More NJLA Redux: Fantastic LGBTI Roundtable program!
So, this is the first time you’re hearing from me — I feel like I’ve been lurking too much and posting too little (actually not at all!)… But even several days after attending the Documenting their lives: LGBTIQ Identities program at NJLA on Tuesday, I find myself still thinking about it. The roundtable has put together some pretty amazing programs in the past — including others at this year’s conference, but the Identities program hit close to home for me, or at least down the street in Newark. The bulk of the program included a preview/trailer of The Sakia Gunn Film Project, a documentary that is currently in process and a discussion with the film’s creator, Chas Brack. For those of you who don’t know the story of Sakia Gunn, she was a 15 year-old black lesbian living in Newark — after leaving a club early on Mother’s Day in 2003, Sakia was stabbed in the chest by a man who had made a pass at her. Sakia and her friends had made it clear to the man that they were lesbians, and it is very clear that this was a hate crime, but Sakia’s death got very little media attention — and what attention the incident did garner did not make explicit the circumstances of the murder. Mr. Brack’s film (due out by early 2007) seems to be a tribute to Sakia, but it’s also a wake-up call to the rest of us. Sakia was poor, she was black and she was gay — and I see teens like her everyday. I can’t WAIT for this film to be finished so that I can (hopefully) have a showing at my library here in Elizabeth.
The discussion following the trailer was extremely interesting as well — there was a teacher from Newark Public High School in attendance and she shed some light on some of the aftermath of what had happened to Sakia. Program moderator, Laura Baldwin, also offered some further information — comparing media coverage of the Matthew Shepard murder to that of Sakia’s. [One researcher reported that in the two months following the murder of Shepard — a white, middle-class teen living in a rural area — reports of the crime showed up in over 500 major news outlets. In the two months following Sakia’s murder, only a handful (11 if I remember correctly) major news media outlets covered the story. And our own ABC affiliaten reported the murder and showed Sakia’s photo, but did not mention that this was a hate crime — or “bias crime” as it was ruled when Sakia’s murderer stood trial.]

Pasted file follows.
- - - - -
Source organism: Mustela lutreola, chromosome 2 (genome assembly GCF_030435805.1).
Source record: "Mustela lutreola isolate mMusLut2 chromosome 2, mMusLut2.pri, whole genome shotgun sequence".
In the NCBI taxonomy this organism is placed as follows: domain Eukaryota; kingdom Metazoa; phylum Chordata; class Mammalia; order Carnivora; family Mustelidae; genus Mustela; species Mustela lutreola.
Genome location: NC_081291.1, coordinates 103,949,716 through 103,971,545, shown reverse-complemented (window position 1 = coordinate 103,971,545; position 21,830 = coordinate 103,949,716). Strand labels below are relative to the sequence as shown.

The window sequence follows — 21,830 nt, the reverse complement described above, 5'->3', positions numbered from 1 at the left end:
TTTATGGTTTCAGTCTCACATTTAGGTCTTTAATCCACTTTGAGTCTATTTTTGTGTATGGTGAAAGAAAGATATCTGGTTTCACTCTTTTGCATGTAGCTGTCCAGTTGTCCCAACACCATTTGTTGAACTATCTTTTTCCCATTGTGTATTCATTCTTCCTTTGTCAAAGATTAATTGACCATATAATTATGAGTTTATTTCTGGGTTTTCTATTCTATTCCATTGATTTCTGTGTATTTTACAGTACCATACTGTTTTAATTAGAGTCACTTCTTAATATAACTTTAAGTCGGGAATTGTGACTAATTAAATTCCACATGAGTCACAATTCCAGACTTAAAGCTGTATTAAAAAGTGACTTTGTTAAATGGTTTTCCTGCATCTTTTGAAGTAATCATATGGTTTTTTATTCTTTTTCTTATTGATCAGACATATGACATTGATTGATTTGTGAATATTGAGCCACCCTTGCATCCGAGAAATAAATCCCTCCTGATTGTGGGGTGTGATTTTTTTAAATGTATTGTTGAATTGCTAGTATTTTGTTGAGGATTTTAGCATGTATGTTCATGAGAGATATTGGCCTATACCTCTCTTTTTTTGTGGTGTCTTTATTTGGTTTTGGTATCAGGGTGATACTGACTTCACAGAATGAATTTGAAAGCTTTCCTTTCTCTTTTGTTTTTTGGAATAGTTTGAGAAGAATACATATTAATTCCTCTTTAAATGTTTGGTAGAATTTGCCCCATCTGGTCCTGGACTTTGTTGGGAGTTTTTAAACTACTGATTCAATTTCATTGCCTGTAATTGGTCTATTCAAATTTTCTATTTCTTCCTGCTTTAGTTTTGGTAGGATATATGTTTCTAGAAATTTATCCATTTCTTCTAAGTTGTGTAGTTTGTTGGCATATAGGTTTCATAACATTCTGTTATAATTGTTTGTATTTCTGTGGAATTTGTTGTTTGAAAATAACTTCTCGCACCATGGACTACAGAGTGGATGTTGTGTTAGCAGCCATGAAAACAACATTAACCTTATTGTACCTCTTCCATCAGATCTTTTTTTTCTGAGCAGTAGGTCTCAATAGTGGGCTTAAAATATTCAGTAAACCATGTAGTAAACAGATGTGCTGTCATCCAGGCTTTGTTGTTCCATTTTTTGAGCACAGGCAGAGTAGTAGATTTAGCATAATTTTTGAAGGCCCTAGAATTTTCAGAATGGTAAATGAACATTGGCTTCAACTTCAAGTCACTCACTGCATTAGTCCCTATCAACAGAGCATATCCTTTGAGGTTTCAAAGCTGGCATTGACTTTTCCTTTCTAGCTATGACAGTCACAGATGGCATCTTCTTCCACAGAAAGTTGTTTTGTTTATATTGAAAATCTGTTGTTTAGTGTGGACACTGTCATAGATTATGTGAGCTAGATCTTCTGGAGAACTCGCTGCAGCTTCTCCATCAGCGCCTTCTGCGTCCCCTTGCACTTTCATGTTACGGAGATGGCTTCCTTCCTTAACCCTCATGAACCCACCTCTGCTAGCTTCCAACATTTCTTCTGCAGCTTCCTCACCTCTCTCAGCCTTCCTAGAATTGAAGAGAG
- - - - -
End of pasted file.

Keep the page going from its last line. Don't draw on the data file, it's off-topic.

So, what does all of this have to do with libraries? Well, first off, the big question is: are we serving our LGBTI populations? And on top of that, are we reaching out to LGBTI teens? AND, if we’re in an urban setting, are we being sensitive to the LGBTI patrons of color? As a community center, and usually a safe haven, are we doing enough to educate our patrons? Help them get the information they need?
The remainder of the NJLA presentation was a sampling of another documentary — one that was touching and funny and heartbreaking all at the same time. It’s called No Dumb Questions and it follows a family (mom, dad and three young daughters) as they discuss how transgendered Uncle Bill is becoming Aunt Barbara. It’s a GREAT video and I think a great addition to library AV collections.
The LGBTI roundtable provided a bunch of great handouts at this program — and from what I understand, they will soon be posted to the NJLA website[www.njla.org], so I urge you to take a look. Many of the resources provided would aid in both collection development and just in a better understanding of the LGBTI community.